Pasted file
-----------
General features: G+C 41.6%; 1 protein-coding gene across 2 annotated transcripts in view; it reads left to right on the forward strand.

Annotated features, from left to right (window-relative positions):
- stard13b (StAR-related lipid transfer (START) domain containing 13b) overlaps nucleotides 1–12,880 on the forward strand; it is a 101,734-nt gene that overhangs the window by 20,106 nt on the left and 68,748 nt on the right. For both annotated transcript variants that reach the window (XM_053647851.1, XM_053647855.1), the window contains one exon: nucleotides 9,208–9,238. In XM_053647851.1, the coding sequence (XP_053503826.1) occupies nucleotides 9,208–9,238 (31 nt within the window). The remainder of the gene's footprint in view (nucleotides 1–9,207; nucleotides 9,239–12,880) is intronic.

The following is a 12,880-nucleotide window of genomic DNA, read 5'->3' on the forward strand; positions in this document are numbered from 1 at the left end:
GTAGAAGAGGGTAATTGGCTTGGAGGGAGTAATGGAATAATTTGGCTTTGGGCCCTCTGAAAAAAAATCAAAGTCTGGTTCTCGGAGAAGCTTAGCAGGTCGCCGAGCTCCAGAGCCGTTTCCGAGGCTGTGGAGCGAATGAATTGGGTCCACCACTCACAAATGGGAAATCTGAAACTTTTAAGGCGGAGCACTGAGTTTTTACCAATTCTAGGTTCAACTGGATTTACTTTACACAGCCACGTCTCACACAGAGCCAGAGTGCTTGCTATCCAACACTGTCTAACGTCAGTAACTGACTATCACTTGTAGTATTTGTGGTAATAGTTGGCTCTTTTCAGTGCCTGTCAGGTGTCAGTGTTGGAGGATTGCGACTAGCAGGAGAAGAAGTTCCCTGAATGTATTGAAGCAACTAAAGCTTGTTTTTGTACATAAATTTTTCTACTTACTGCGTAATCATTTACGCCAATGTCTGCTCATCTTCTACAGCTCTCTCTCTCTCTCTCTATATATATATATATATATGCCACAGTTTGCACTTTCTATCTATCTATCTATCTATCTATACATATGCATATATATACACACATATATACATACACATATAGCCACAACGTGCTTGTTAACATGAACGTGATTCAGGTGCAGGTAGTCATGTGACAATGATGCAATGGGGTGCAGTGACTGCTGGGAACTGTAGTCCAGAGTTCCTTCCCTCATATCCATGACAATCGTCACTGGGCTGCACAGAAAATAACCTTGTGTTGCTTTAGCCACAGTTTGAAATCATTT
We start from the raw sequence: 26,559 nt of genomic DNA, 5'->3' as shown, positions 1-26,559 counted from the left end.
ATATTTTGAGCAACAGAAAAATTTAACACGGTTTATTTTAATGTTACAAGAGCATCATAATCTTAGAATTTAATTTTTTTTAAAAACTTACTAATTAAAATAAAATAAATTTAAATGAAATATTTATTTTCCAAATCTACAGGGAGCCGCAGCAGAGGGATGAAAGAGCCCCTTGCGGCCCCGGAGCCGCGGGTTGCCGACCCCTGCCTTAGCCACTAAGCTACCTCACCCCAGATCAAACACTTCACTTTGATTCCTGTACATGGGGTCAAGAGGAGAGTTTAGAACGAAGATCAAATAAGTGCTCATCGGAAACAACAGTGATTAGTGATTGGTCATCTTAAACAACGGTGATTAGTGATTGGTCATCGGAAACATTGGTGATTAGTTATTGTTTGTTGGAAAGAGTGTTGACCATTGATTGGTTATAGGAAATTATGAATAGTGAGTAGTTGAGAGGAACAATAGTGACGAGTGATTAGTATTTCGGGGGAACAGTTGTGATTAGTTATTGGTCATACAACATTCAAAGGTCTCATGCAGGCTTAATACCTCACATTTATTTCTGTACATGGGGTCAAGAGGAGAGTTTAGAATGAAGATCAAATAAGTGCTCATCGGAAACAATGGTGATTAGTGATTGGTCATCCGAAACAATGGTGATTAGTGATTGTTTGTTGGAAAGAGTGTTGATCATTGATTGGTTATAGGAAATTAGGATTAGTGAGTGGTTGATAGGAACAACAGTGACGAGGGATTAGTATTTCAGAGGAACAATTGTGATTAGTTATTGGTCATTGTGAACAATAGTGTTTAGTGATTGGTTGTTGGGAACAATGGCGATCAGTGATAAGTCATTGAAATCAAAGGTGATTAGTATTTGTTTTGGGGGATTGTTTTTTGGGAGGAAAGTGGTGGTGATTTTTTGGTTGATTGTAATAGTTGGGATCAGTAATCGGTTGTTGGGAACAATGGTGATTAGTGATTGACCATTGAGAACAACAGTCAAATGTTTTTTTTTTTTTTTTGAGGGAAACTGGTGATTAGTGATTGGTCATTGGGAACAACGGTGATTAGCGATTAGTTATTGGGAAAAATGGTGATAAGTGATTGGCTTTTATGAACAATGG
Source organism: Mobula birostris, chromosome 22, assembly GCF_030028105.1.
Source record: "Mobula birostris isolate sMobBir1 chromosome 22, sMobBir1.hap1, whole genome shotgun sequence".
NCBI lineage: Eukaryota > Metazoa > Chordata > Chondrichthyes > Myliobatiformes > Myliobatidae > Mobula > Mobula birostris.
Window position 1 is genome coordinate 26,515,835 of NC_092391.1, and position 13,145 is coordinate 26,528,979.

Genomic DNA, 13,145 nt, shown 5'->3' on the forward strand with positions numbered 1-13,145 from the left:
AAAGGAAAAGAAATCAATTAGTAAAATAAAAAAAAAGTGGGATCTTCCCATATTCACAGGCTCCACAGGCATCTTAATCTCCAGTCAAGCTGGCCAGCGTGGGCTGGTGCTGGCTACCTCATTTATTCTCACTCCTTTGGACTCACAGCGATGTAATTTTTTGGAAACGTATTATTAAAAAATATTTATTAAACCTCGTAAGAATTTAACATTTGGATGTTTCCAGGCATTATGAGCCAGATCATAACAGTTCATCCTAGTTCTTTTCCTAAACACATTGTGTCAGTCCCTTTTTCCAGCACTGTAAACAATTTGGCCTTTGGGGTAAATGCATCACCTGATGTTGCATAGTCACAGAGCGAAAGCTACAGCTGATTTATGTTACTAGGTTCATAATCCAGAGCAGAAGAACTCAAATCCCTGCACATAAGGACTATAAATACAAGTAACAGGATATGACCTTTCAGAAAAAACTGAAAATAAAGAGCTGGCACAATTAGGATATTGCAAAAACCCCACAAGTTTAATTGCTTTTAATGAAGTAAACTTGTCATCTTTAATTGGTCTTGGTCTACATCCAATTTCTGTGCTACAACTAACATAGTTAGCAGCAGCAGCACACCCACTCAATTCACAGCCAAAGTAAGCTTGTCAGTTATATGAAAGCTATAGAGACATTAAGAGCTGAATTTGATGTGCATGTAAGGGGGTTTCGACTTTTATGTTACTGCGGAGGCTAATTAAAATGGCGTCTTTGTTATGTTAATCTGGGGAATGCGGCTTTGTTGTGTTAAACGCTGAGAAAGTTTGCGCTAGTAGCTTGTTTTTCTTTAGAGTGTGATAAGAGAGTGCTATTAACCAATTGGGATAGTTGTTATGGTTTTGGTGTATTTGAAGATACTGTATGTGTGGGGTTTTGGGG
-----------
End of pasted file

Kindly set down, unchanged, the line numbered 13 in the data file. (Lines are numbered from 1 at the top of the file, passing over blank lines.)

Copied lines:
AAAGGAAAAGAAATCAATTAGTAAAATAAAAAAAAAGTGGGATCTTCCCATATTCACAGGCTCCACAGGCATCTTAATCTCCAGTCAAGCTGGCCAGCGTGGGCTGGTGCTGGCTACCTCATTTATTCTCACTCCTTTGGACTCACAGCGATGTAATTTTTTGGAAACGTATTATTAAAAAATATTTATTAAACCTCGTAAGAATTTAACATTTGGATGTTTCCAGGCATTATGAGCCAGATCATAACAGTTCATCCTAGTTCTTTTCCTAAACACATTGTGTCAGTCCCTTTTTCCAGCACTGTAAACAATTTGGCCTTTGGGGTAAATGCATCACCTGATGTTGCATAGTCACAGAGCGAAAGCTACAGCTGATTTATGTTACTAGGTTCATAATCCAGAGCAGAAGAACTCAAATCCCTGCACATAAGGACTATAAATACAAGTAACAGGATATGACCTTTCAGAAAAAACTGAAAATAAAGAGCTGGCACAATTAGGATATTGCAAAAACCCCACAAGTTTAATTGCTTTTAATGAAGTAAACTTGTCATCTTTAATTGGTCTTGGTCTACATCCAATTTCTGTGCTACAACTAACATAGTTAGCAGCAGCAGCACACCCACTCAATTCACAGCCAAAGTAAGCTTGTCAGTTATATGAAAGCTATAGAGACATTAAGAGCTGAATTTGATGTGCATGTAAGGGGGTTTCGACTTTTATGTTACTGCGGAGGCTAATTAAAATGGCGTCTTTGTTATGTTAATCTGGGGAATGCGGCTTTGTTGTGTTAAACGCTGAGAAAGTTTGCGCTAGTAGCTTGTTTTTCTTTAGAGTGTGATAAGAGAGTGCTATTAACCAATTGGGATAGTTGTTATGGTTTTGGTGTATTTGAAGATACTGTATGTGTGGGGTTTTGGGG